|Bacterial species or group||% per year [95% CI]|
|B. cepacia complex||-1.95 [-2.52, -1.39]|
|Achromobacter sp.||-1.55 [-2.21, -0.90]|
|P. aeruginosa||-0.95 [-1.24, -0.66]|
|S. maltophilia||-0.67 [-1.21, -0.13]|
Table 1: Change in the rate of decline of lung function (% forced expiratory volume in 1 s) following onset of chronic infection .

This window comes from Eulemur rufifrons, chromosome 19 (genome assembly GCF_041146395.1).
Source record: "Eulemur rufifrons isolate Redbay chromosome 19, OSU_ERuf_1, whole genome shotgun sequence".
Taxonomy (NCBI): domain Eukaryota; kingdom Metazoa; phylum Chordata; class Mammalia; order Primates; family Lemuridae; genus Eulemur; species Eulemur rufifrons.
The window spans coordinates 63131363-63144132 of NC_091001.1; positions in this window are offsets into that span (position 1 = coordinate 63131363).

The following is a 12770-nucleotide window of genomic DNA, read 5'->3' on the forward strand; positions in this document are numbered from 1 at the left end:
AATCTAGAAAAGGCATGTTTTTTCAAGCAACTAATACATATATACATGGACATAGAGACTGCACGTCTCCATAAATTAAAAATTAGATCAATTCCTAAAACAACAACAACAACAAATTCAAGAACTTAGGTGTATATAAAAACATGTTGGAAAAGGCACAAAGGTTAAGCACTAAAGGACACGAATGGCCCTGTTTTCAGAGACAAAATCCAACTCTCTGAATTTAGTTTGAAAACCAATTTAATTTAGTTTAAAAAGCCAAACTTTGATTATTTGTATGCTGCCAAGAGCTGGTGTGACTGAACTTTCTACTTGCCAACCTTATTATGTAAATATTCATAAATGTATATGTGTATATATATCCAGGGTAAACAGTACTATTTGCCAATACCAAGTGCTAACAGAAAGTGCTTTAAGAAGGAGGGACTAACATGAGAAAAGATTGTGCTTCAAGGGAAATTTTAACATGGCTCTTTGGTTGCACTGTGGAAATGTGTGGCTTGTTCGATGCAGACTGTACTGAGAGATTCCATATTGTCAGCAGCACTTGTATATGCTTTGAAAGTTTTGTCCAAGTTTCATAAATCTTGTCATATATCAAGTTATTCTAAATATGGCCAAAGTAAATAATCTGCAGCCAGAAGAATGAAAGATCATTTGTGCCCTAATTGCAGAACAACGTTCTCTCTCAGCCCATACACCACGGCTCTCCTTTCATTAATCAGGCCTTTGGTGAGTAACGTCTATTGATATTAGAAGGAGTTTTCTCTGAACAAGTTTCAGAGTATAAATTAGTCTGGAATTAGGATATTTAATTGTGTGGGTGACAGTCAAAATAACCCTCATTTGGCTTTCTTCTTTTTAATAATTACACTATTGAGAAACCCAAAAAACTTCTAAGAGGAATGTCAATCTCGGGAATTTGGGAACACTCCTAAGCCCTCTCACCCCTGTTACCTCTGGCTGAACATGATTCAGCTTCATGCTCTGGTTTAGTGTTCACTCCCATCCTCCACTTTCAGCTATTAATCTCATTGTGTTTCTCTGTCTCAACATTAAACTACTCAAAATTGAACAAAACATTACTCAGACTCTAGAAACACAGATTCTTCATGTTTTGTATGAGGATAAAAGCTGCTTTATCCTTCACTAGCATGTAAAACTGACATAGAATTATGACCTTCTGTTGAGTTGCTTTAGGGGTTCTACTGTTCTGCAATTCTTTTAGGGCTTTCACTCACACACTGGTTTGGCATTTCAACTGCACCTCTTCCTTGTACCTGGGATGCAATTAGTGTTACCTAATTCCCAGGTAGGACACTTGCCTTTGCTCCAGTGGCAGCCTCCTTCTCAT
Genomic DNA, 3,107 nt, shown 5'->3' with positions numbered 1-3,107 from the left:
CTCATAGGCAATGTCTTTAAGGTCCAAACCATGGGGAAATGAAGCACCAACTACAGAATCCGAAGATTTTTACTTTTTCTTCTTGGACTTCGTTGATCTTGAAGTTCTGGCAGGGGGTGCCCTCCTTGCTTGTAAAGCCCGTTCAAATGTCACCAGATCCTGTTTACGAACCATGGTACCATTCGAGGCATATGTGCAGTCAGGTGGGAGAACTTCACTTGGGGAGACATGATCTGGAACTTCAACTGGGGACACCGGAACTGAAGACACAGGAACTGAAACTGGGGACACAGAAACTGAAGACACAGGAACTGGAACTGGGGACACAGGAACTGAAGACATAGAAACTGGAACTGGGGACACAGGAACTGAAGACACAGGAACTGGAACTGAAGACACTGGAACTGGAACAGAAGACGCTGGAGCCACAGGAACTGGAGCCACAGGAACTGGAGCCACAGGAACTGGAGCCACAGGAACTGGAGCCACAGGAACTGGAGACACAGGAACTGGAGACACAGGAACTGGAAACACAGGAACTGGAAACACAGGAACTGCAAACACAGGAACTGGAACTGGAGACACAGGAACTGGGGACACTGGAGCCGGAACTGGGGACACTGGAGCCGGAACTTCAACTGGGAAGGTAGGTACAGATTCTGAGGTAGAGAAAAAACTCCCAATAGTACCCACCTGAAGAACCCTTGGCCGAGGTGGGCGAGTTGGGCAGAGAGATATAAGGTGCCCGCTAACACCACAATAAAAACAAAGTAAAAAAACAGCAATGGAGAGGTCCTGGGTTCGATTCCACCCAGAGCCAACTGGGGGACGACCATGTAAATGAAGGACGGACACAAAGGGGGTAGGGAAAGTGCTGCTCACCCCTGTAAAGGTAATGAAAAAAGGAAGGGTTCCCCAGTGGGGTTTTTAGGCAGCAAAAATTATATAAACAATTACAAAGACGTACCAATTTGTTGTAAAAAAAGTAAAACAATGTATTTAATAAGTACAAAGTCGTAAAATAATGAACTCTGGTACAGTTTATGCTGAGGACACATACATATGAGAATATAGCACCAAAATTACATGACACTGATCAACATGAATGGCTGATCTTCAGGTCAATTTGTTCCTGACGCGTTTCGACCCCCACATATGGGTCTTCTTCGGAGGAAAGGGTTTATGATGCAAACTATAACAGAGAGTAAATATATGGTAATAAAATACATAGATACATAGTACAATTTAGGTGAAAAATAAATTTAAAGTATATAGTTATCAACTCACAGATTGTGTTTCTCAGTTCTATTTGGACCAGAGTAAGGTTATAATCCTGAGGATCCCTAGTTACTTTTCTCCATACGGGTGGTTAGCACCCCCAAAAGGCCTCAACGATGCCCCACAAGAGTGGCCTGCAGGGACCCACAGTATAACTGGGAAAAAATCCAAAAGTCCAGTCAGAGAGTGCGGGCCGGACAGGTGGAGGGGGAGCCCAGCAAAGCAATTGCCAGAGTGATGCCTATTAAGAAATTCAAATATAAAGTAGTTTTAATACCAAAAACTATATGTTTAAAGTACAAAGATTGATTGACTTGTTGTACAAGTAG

Inhaled or aspirated microorganisms colonize the airways in a sequential order beginning with ordinary pathogens related to the commensal flora, such as Haemophilus influenzae and Staphylococcus aureus , often replaced later by P. aeruginosa . At later stages of the disease, environmental bacteria of limited significance to healthy individuals may ensue, such as B. cepacia complex and Achromobacter sp. [20-22]. Whereas bacteria intimately associated with the human host are acquired by contact with fellow human beings, environmental bacteria can be acquired from the natural environment such as soil, organic matter, moist and water. However, selected species, subspecies or clones of environmental bacteria possess a particular propensity to colonize the damaged airways of CF patients and may cross-infect patients. Examples include Burkholderia cenocepacia , which was the most commonly encountered species of genus Burkholderia in CF until patient-to-patient contact became limited and Burholderia infected patients were segregated [23,24]; in contrast, Burkholderia multivorans is usually the most commonly reported Burkholderia species in clinics where bacteria are introduced by sporadic acquisition from the environment [25,26]. The Liverpool epidemic strain (LES) is a particular clone of P. aeruginosa that have spread among patients from several clinics in the UK [27,28], while the Danish epidemic strain (DES) of Achromobacter ruhlandii has infected a substantial fraction of patients from both Danish CF centers [29,30].